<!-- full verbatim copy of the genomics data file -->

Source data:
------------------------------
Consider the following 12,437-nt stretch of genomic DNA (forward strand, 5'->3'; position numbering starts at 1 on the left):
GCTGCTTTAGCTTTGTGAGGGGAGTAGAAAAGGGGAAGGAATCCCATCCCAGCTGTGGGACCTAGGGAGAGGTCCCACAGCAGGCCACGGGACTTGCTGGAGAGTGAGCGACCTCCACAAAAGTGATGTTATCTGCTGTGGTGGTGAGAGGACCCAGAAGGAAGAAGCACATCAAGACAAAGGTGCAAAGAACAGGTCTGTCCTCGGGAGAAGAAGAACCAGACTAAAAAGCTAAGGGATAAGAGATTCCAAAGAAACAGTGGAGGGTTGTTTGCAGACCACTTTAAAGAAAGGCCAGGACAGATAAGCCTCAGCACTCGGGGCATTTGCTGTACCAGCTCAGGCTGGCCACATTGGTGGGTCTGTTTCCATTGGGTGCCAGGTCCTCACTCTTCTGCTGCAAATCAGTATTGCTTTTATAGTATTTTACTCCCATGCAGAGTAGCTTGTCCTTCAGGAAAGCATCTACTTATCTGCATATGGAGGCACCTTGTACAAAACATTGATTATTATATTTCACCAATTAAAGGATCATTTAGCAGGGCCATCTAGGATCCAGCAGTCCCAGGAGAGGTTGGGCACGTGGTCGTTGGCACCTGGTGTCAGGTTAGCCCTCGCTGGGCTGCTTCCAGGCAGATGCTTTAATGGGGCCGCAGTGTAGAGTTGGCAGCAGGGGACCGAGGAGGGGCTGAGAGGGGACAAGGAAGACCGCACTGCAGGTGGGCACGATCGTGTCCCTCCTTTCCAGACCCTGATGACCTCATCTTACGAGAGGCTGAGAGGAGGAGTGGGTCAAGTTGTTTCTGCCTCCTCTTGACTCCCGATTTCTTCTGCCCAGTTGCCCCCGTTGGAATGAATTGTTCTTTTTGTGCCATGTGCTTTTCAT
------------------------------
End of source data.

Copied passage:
Consider the following 12,437-nt stretch of genomic DNA (forward strand, 5'->3'; position numbering starts at 1 on the left):
GCTGCTTTAGCTTTGTGAGGGGAGTAGAAAAGGGGAAGGAATCCCATCCCAGCTGTGGGACCTAGGGAGAGGTCCCACAGCAGGCCACGGGACTTGCTGGAGAGTGAGCGACCTCCACAAAAGTGATGTTATCTGCTGTGGTGGTGAGAGGACCCAGAAGGAAGAAGCACATCAAGACAAAGGTGCAAAGAACAGGTCTGTCCTCGGGAGAAGAAGAACCAGACTAAAAAGCTAAGGGATAAGAGATTCCAAAGAAACAGTGGAGGGTTGTTTGCAGACCACTTTAAAGAAAGGCCAGGACAGATAAGCCTCAGCACTCGGGGCATTTGCTGTACCAGCTCAGGCTGGCCACATTGGTGGGTCTGTTTCCATTGGGTGCCAGGTCCTCACTCTTCTGCTGCAAATCAGTATTGCTTTTATAGTATTTTACTCCCATGCAGAGTAGCTTGTCCTTCAGGAAAGCATCTACTTATCTGCATATGGAGGCACCTTGTACAAAACATTGATTATTATATTTCACCAATTAAAGGATCATTTAGCAGGGCCATCTAGGATCCAGCAGTCCCAGGAGAGGTTGGGCACGTGGTCGTTGGCACCTGGTGTCAGGTTAGCCCTCGCTGGGCTGCTTCCAGGCAGATGCTTTAATGGGGCCGCAGTGTAGAGTTGGCAGCAGGGGACCGAGGAGGGGCTGAGAGGGGACAAGGAAGACCGCACTGCAGGTGGGCACGATCGTGTCCCTCCTTTCCAGACCCTGATGACCTCATCTTACGAGAGGCTGAGAGGAGGAGTGGGTCAAGTTGTTTCTGCCTCCTCTTGACTCCCGATTTCTTCTGCCCAGTTGCCCCCGTTGGAATGAATTGTTCTTTTTGTGCCATGTGCTTTTCAT